Deane Yang asks in comments:  “What athletes do you especially like?”  That’s actually what I was going to post about today anyway.  A short list, excluding people who play for teams I follow:  Rickey Henderson.  Manny Ramirez.  Barry Bonds.  Jim Thome.  Nomar Garciaparra.  Edgar Martinez.  Randall Cunningham.  Ricky Williams.  Jake Plummer.  Gus Frerotte.  Surya Bonaly.  Arantxa Sanchez.

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Irrational hatred and the Super Bowl

I had never seen Peyton Manning play football until the last five minutes of tonight’s Super Bowl.  But I always rooted against him.  Just didn’t like the guy, while not knowing anything about him.  I have the same sour feeling about some other athletes — Tiger Woods, Derek Jeter, Jim McMahon, Nancy Kerrigan, Michael Phelps — but these are all people I’ve seen play.

I found the last five minutes of the Super Bowl extremely satisfying, justifiably or not.

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Getting that A, by means fair and foul

This week’s Capital Times leads with a story on grade inflation at UW-Madison.  I’m with ex-chancellor John Wiley on this:  “Grade inflation is one of those topics that initially seem clear and simple, but become murkier and more confusing the longer you think about them.”  I more or less stand by what I wrote about grade inflation in Slate in 2002.  The discussion on grade inflation has improved since then, actually:  I think people generally understand now that our moral standing doesn’t rest on whether our shorthand for “student did fine, showed they basically learned the material, is about average among classmates” is “B+” or “C.”  The Cap Times focuses on the more important question of whether different grading standards between departments creates weird incentives for undergraduates.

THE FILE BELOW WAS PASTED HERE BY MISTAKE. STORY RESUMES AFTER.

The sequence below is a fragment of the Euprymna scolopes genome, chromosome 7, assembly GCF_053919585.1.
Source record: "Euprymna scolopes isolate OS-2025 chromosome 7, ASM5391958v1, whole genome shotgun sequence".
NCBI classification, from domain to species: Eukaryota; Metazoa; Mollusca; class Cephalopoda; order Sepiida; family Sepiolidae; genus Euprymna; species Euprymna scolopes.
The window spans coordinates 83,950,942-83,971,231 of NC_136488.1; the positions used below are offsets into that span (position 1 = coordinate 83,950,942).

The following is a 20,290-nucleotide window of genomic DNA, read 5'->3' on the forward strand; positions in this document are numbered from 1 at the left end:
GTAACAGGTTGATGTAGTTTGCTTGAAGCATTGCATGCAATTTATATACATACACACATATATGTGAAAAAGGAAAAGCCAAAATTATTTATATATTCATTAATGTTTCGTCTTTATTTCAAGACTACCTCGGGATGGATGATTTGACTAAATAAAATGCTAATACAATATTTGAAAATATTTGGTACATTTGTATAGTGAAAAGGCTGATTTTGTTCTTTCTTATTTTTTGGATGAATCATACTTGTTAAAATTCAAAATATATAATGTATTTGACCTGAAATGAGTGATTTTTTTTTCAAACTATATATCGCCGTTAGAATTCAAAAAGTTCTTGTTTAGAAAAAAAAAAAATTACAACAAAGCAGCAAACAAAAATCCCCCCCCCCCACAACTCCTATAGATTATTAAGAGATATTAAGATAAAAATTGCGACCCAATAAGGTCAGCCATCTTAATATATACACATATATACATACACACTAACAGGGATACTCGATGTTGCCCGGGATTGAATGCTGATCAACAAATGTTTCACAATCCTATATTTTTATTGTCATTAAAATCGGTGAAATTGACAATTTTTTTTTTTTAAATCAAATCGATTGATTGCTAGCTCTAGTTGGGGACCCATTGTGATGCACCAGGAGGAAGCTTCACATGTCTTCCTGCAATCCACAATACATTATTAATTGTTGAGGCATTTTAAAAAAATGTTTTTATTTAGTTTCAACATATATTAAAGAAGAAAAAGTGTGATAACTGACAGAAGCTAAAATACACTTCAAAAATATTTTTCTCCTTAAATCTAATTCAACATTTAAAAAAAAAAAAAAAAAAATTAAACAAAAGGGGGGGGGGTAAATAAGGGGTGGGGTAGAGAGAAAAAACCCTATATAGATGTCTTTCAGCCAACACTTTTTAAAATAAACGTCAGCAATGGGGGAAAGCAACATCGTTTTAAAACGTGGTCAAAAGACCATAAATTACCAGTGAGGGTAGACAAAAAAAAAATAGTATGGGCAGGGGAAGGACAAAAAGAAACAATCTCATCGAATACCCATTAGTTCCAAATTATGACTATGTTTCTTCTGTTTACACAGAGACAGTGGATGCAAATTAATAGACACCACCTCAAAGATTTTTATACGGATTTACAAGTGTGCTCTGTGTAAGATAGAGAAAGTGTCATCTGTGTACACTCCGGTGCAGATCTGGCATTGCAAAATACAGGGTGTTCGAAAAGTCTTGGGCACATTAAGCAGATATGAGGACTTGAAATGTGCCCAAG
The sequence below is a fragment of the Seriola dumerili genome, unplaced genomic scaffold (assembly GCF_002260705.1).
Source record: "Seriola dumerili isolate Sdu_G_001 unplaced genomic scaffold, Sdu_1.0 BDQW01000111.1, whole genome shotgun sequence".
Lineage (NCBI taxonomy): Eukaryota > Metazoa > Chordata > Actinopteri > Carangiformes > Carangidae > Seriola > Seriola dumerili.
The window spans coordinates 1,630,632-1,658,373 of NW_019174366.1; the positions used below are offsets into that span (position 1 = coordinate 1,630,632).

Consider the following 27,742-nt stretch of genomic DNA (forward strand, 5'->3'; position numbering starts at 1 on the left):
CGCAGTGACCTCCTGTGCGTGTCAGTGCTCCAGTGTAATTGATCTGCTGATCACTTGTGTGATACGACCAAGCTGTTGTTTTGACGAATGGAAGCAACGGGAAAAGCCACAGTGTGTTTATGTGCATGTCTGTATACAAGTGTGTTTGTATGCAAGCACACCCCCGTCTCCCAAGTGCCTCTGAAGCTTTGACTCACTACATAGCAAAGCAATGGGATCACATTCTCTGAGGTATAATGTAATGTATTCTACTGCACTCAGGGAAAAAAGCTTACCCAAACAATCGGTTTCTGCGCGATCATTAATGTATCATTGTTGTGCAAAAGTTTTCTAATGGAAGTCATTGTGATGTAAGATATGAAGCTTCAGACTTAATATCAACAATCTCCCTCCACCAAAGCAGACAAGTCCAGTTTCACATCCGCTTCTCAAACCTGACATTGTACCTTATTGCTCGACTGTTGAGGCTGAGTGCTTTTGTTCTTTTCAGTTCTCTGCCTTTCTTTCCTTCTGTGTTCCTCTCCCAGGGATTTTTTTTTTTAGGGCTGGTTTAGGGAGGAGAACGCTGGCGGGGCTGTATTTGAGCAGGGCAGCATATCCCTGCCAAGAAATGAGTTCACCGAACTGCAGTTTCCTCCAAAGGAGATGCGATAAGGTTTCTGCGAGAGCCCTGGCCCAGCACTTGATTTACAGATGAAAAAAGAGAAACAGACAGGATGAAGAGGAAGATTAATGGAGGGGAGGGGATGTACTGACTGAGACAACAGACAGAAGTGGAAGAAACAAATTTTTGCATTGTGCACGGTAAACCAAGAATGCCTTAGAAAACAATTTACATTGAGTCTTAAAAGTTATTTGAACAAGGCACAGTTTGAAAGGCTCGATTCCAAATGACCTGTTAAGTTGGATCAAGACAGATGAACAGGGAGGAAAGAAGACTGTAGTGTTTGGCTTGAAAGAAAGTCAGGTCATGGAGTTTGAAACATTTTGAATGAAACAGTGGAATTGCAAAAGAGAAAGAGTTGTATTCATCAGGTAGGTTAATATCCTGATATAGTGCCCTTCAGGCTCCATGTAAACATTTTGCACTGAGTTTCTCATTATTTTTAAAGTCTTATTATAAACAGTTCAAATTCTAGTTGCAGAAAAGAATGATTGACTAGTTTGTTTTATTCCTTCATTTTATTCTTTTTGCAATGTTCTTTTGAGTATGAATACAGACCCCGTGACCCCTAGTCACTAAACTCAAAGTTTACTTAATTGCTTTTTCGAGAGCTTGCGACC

“I’m trying to get into medical school and it’s frustrating,” says Sheala M_____, a junior majoring in pharmacology and toxicology.  “I can work my butt off and come out of school with a 3.5 in my major, and a women’s study major going pre-med can come out with a 3.9 due to a much easier schedule. All of my courses have very strict policies — some where only 10 percent or 20 percent can get A’s.”

If you like statistics and large .pdf files you can look directly at the source of the article’s numbers: the registrar’s data for GPA in every department in Madison in 2008-2009, broken down by course number and class year.  For instance:  Sheala M_____ is required to take statistics, pathology, and biochem, which have average GPAs around 3.  (All give well above 20% A’s.)  The courses in her major, on the other hand, will be  in the pharmaceutical sciences department, where the average undergrad GPA is 3.43 and 46% of the grades are A.  The corresponding figures for women’s studies are 3.5 and 48%; not much of a thumb on the med school admission scales.  (Remember, the women’s studies pre-med has to take orgo too!)  That said:  I think the weird incentives are real and I think they’re bad.

Meanwhile, at my alma mater, Winston Churchill HS in Potomac, MD, up to 50 students may have broken into the school computer system and changed their grades.    The description of WCHS’s current reliance on computer-graded multiple-choice tests is sort of depressing.  But the worst part is I now have to stop making fun of my friends who went to high school with Blair Hornstine.